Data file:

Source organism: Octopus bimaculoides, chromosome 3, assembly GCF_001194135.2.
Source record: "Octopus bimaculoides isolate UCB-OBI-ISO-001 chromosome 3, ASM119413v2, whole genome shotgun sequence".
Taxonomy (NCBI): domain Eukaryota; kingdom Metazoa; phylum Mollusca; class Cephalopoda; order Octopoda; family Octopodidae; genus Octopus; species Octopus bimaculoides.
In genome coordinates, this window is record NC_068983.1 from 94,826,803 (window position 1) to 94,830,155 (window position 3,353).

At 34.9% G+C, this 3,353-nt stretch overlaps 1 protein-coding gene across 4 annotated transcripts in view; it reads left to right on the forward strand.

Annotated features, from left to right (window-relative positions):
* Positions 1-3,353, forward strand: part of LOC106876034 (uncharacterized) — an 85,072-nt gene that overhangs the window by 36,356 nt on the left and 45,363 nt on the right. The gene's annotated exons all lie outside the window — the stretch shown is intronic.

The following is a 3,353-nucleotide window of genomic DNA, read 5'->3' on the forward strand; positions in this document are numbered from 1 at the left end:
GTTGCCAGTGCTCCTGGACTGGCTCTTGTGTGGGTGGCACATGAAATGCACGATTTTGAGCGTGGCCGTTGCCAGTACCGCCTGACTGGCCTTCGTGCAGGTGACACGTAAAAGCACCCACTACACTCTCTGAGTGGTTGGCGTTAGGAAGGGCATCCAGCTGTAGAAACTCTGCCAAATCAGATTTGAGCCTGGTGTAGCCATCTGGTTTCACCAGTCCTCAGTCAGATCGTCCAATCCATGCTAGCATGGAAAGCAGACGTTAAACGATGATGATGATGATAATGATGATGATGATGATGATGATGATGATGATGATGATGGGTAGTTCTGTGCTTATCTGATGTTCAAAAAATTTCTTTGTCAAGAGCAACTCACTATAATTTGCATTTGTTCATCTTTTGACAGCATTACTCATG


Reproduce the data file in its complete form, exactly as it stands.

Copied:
Source organism: Octopus bimaculoides, chromosome 3, assembly GCF_001194135.2.
Source record: "Octopus bimaculoides isolate UCB-OBI-ISO-001 chromosome 3, ASM119413v2, whole genome shotgun sequence".
Taxonomy (NCBI): domain Eukaryota; kingdom Metazoa; phylum Mollusca; class Cephalopoda; order Octopoda; family Octopodidae; genus Octopus; species Octopus bimaculoides.
In genome coordinates, this window is record NC_068983.1 from 94,826,803 (window position 1) to 94,830,155 (window position 3,353).

At 34.9% G+C, this 3,353-nt stretch overlaps 1 protein-coding gene across 4 annotated transcripts in view; it reads left to right on the forward strand.

Annotated features, from left to right (window-relative positions):
* Positions 1-3,353, forward strand: part of LOC106876034 (uncharacterized) — an 85,072-nt gene that overhangs the window by 36,356 nt on the left and 45,363 nt on the right. The gene's annotated exons all lie outside the window — the stretch shown is intronic.

The following is a 3,353-nucleotide window of genomic DNA, read 5'->3' on the forward strand; positions in this document are numbered from 1 at the left end:
GTTGCCAGTGCTCCTGGACTGGCTCTTGTGTGGGTGGCACATGAAATGCACGATTTTGAGCGTGGCCGTTGCCAGTACCGCCTGACTGGCCTTCGTGCAGGTGACACGTAAAAGCACCCACTACACTCTCTGAGTGGTTGGCGTTAGGAAGGGCATCCAGCTGTAGAAACTCTGCCAAATCAGATTTGAGCCTGGTGTAGCCATCTGGTTTCACCAGTCCTCAGTCAGATCGTCCAATCCATGCTAGCATGGAAAGCAGACGTTAAACGATGATGATGATGATAATGATGATGATGATGATGATGATGATGATGATGATGATGGGTAGTTCTGTGCTTATCTGATGTTCAAAAAATTTCTTTGTCAAGAGCAACTCACTATAATTTGCATTTGTTCATCTTTTGACAGCATTACTCATG